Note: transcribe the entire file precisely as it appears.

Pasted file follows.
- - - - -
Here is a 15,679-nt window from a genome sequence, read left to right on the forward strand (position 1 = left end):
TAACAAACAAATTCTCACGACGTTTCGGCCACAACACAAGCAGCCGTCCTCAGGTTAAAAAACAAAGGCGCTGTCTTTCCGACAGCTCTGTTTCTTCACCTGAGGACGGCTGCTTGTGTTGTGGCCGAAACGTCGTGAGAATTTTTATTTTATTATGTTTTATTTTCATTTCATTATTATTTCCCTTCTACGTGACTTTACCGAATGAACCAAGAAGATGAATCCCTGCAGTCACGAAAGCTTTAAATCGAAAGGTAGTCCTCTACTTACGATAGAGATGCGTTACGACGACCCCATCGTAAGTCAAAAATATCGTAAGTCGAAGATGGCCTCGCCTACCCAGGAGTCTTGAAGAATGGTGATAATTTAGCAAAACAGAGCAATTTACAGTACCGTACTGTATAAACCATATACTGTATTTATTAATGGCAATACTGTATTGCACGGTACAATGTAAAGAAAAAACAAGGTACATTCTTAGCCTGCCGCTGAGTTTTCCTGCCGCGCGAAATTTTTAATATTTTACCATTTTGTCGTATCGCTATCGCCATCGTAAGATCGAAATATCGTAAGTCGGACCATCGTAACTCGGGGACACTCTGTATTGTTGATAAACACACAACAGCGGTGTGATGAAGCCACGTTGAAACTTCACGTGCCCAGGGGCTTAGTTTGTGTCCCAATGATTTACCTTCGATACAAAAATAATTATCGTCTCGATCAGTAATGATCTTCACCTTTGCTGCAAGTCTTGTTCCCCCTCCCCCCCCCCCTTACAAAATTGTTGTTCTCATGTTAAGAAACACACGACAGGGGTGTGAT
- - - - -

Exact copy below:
Here is a 15,679-nt window from a genome sequence, read left to right on the forward strand (position 1 = left end):
TAACAAACAAATTCTCACGACGTTTCGGCCACAACACAAGCAGCCGTCCTCAGGTTAAAAAACAAAGGCGCTGTCTTTCCGACAGCTCTGTTTCTTCACCTGAGGACGGCTGCTTGTGTTGTGGCCGAAACGTCGTGAGAATTTTTATTTTATTATGTTTTATTTTCATTTCATTATTATTTCCCTTCTACGTGACTTTACCGAATGAACCAAGAAGATGAATCCCTGCAGTCACGAAAGCTTTAAATCGAAAGGTAGTCCTCTACTTACGATAGAGATGCGTTACGACGACCCCATCGTAAGTCAAAAATATCGTAAGTCGAAGATGGCCTCGCCTACCCAGGAGTCTTGAAGAATGGTGATAATTTAGCAAAACAGAGCAATTTACAGTACCGTACTGTATAAACCATATACTGTATTTATTAATGGCAATACTGTATTGCACGGTACAATGTAAAGAAAAAACAAGGTACATTCTTAGCCTGCCGCTGAGTTTTCCTGCCGCGCGAAATTTTTAATATTTTACCATTTTGTCGTATCGCTATCGCCATCGTAAGATCGAAATATCGTAAGTCGGACCATCGTAACTCGGGGACACTCTGTATTGTTGATAAACACACAACAGCGGTGTGATGAAGCCACGTTGAAACTTCACGTGCCCAGGGGCTTAGTTTGTGTCCCAATGATTTACCTTCGATACAAAAATAATTATCGTCTCGATCAGTAATGATCTTCACCTTTGCTGCAAGTCTTGTTCCCCCTCCCCCCCCCCCTTACAAAATTGTTGTTCTCATGTTAAGAAACACACGACAGGGGTGTGAT